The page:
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THE BREEDERS' CUP | TELEVISION

They Remember How It Started

October 25, 2003|Larry Stewart | Times Staff Writer

Tom Durkin was calling harness races at the Meadowlands when he was hired by NBC to call the first Breeders' Cup at Hollywood Park in 1984. And only three years earlier he was calling races at Cahokia Downs in East St. Louis, Ill.

Tom Hammond was a sports anchor for an NBC station in Lexington, Ky., when he was hired to work the first Breeders' Cup telecast as a backstretch reporter.

Here it is, 20 years later, and the two Toms remain a part of the NBC Breeders' Cup crew.

Durkin has been the race caller every year, and Hammond will serve as the host of today's five hours of coverage.

"I remember the fear before the first Breeders' Cup was filling the 25 minutes between races," Durkin said. "I think they hired everyone in sight."

Dick Enberg and Dave Johnson were the co-hosts. Durkin rattled off nine other names that were involved, including that of the late Pete Axthelm, who died in 1991 of liver failure at 47.

"One thing I remember about that first Breeders' Cup was how fast the time rocketed by," Durkin said. "There was no need to be afraid of filling the time.

"Another thing I remember is being blown away by the amount of prize money. There may have been three or four million-dollar races in the world at the time. In the Breeders' Cup, every race was at least $1 million, and the Classic was $3 million.

"At Cahokia Downs, the sum total of all the purses for a decade wouldn't add up to a million dollars."

Hammond's work on the first Breeders' Cup led to a full-time job with NBC, where he went on to become a play-by-play announcer.

Hammond said two things made the first Breeders' Cup memorable for him:

* He went over to do a report on John Henry, the 1984 horse of the year who was not running because of an injury.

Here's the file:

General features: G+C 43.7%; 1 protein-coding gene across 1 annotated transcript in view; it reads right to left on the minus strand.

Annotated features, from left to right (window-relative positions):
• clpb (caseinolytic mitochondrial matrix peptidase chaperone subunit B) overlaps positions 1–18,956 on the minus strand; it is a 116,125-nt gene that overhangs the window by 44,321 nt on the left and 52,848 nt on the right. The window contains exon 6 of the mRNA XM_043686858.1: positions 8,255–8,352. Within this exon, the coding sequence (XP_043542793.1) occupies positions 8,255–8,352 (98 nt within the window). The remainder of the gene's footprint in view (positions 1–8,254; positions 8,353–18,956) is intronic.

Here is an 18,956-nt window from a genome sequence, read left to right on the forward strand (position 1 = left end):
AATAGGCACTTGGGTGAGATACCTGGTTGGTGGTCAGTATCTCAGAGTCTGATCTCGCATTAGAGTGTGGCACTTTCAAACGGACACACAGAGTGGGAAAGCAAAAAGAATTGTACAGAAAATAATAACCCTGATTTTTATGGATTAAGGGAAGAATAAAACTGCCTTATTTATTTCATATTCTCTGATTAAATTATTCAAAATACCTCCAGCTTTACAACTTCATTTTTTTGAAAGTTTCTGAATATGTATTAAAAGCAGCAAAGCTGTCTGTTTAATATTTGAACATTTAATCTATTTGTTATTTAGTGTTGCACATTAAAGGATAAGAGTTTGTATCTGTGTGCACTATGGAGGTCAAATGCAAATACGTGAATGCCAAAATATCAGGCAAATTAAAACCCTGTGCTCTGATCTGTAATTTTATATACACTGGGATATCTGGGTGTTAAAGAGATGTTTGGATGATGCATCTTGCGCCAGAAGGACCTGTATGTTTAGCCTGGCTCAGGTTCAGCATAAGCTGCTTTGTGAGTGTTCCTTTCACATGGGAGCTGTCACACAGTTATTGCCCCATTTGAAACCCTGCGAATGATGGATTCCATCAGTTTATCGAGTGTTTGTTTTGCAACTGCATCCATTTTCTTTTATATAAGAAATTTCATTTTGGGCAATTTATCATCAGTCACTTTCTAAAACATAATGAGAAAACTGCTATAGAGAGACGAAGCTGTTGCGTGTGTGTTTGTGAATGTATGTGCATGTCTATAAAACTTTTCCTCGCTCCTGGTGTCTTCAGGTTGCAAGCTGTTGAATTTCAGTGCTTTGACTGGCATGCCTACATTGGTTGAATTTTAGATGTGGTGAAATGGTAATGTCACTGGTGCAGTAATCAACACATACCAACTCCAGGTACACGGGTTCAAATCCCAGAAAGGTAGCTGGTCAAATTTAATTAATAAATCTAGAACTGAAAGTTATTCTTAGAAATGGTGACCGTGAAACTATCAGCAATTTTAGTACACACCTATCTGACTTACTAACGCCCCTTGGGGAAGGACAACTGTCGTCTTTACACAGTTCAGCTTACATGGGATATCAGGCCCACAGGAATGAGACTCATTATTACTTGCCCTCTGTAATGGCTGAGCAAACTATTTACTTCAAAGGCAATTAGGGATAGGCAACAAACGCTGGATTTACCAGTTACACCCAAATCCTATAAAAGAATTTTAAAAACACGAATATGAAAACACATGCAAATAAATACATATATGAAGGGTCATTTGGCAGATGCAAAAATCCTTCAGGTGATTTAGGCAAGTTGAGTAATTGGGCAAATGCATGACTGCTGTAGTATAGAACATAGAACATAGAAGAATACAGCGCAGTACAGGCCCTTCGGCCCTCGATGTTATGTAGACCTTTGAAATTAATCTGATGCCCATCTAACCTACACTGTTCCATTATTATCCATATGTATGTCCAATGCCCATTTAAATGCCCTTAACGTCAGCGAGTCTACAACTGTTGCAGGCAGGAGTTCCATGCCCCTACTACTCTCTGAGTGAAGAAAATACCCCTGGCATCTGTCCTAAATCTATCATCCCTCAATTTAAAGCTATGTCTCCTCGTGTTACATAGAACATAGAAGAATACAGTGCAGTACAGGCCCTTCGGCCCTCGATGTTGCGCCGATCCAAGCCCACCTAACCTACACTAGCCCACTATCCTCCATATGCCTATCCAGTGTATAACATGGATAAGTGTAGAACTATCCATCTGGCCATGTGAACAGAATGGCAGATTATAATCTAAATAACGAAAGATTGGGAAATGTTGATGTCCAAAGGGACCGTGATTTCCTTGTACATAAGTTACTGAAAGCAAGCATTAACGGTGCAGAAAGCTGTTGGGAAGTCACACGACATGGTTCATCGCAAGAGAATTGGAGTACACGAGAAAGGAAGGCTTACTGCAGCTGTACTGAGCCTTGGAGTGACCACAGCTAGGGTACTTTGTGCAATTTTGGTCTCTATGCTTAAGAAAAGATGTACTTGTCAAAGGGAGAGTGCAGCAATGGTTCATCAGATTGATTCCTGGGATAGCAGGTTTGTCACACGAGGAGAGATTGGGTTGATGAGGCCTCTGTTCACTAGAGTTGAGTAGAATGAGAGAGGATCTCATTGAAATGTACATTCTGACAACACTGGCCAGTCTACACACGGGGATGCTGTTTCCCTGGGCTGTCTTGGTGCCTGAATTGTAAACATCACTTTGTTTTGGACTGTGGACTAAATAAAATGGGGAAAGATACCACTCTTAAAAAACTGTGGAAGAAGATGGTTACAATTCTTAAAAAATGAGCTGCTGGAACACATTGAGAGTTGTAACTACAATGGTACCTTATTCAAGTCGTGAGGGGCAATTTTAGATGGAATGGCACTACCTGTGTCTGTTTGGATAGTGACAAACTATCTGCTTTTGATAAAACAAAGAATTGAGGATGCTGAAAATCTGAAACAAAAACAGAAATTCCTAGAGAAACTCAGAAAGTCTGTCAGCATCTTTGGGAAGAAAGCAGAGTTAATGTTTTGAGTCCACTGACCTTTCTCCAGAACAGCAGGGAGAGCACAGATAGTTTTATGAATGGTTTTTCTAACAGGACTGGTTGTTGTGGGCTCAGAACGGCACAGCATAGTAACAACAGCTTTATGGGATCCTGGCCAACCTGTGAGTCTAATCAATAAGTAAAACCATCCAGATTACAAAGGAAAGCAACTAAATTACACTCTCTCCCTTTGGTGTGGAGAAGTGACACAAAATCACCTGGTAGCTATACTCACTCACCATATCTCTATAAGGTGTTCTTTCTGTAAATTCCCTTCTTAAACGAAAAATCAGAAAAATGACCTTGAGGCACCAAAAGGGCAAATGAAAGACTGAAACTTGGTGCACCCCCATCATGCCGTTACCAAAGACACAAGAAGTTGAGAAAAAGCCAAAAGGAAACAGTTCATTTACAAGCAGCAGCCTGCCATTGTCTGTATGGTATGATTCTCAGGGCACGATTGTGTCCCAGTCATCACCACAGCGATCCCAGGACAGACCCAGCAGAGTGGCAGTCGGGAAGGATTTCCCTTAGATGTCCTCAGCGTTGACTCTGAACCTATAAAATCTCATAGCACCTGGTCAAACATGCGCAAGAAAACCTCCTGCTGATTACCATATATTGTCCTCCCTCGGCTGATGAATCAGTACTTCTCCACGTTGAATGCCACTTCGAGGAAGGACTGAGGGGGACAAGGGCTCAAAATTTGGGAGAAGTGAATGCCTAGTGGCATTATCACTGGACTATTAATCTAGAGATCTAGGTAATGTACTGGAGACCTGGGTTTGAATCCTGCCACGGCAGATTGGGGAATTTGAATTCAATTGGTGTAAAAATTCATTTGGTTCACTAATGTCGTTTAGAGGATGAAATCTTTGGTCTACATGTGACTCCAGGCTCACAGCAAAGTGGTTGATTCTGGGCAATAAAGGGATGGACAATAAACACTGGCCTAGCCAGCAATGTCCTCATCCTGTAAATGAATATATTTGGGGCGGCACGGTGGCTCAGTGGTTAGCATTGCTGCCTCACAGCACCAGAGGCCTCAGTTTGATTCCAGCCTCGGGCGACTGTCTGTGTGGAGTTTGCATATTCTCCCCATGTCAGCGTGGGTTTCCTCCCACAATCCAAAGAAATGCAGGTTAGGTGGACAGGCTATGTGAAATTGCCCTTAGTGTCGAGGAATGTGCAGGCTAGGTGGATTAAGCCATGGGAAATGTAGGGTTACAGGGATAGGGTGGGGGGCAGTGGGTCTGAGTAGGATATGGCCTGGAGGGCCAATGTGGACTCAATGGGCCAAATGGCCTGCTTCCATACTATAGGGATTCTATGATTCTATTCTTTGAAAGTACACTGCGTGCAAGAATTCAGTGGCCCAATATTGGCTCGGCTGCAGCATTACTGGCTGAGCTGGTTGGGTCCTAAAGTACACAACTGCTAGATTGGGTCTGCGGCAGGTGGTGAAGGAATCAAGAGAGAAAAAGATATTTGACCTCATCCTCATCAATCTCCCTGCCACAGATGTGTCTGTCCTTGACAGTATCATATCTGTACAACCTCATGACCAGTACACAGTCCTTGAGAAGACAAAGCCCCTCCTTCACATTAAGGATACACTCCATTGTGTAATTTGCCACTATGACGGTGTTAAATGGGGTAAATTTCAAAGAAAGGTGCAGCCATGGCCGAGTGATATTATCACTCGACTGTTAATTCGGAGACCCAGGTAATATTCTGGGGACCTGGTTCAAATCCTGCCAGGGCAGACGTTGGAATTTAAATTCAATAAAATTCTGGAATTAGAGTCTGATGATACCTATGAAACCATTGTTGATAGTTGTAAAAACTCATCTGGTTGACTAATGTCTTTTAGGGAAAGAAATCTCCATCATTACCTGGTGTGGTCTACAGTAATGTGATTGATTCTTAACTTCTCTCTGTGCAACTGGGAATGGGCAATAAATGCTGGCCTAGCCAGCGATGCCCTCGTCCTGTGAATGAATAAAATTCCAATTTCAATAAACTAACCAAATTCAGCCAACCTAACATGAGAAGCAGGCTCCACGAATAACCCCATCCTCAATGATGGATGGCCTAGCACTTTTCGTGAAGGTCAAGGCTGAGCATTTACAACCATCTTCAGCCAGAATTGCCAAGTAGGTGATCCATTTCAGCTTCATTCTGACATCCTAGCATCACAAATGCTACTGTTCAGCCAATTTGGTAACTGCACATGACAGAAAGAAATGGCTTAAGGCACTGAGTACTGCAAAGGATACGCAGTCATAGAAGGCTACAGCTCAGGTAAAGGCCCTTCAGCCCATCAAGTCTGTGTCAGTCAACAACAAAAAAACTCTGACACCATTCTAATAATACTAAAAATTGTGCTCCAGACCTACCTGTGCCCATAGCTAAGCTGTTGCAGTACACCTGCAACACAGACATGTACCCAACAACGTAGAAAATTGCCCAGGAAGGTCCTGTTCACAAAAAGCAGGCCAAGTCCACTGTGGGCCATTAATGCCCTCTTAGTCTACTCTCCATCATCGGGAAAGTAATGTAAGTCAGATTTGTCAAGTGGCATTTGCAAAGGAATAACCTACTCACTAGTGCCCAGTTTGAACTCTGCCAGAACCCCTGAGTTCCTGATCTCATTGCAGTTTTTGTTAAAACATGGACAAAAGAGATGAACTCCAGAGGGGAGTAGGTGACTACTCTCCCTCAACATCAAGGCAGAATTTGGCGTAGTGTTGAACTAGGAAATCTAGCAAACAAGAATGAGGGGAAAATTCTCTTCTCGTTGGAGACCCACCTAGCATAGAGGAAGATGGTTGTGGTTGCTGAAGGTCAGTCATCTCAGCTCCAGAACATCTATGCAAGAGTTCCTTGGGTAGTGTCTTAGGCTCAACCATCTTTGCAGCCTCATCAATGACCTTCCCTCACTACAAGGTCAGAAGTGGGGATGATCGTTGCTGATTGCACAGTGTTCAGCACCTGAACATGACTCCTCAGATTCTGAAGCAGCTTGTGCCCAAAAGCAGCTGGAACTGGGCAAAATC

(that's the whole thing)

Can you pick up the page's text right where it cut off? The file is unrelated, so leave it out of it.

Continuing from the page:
"Someone handed me a bouquet of roses for John Henry, and I'm holding them in my arms, standing next to John Henry, when he started eating them," Hammond said.

It made for some memorable shots.

* As the backstretch reporter, Hammond didn't expect to get a lot of air time. But John Henry's appetite for roses resulted in some air time, and so did Wild Again's victory, at 35-1, in the Classic.

When Hammond interviewed Bill Allen, Wild Again's owner, before the race, he asked why Allen would put up the $180,000 entry fee on a horse that couldn't win.

Allen told Hammond that the horse was going to win, that he had bet on it.

It was a rough-and-tumble race, followed by a stewards' inquiry. Eventually, Wild Again was declared the winner, although the order of finish of other horses in the race was changed.

Hammond's knowledge of horse racing, and his chat with Allen, came into play, and his reporting job didn't go unnoticed.

"I remember after the telecast, getting hugs and congratulations from John Gaines and Michael Weisman," Hammond said. "It made a memorable day even more memorable."

Gaines, the owner of Gainesway Farm in Lexington, Ky., is credited with creating the Breeders' Cup. Weisman, now Fox's lead baseball producer, was then the executive producer of NBC Sports.

Director John Gonzalez is another member of the NBC team who has been there from Day 1. Gonzalez initially was director and producer.

David Michaels, formerly of CBS, has been producing the Breeders' Cup telecasts since 1993.

Gonzalez and Michaels said there is no longer any worry about filling air time, even though there is more of it.

The Breeders' Cup telecasts grew from four hours to 4 1/2, then to five when the Filly & Mare Turf race was added in 1999.

Michaels has been going to Santa Anita since he was 8. He, his older brother Al, their mother Lila and their late father, Jay, were regulars in the turf club.

"It was the only time you'd catch me in a coat and tie," Michaels said.

These days, Michaels is as respected as a sports producer as his brother is as a play-by-play announcer. Yes, that Al Michaels.

David Michaels said for today's telecast, there weren't many taped features, or any set format.

"It's live television and it's horse racing," Michaels said. "With horse racing, you never know what's going to happen. It certainly is one of the craziest shows we do all year.

"It basically breaks down to five 40-minute shows. It's incredibly complicated with lots of moving parts. You have to be ready for anything."

Michaels said the prepared pieces were features on Julie Krone and Gary Stevens and a tribute to Bill Shoemaker.

"We've got a great crew, an unbelievable crew that is great to work with," he added. "We're going to be relying on them."

These days, NBC might not be hiring everyone in sight, but it's still a sizable crew.

Besides Hammond and Durkin, it includes co-host Bob Costas, who will be working his second Breeders' Cup; commentator Charlsie Cantey, her fourth; handicappers Bob Neumeier (14th) and Mike Battaglia (11th), commentators Trevor Denman (15th) and Kenny Rice (fifth), and on-horse reporter Donna Barton Brothers (fourth).

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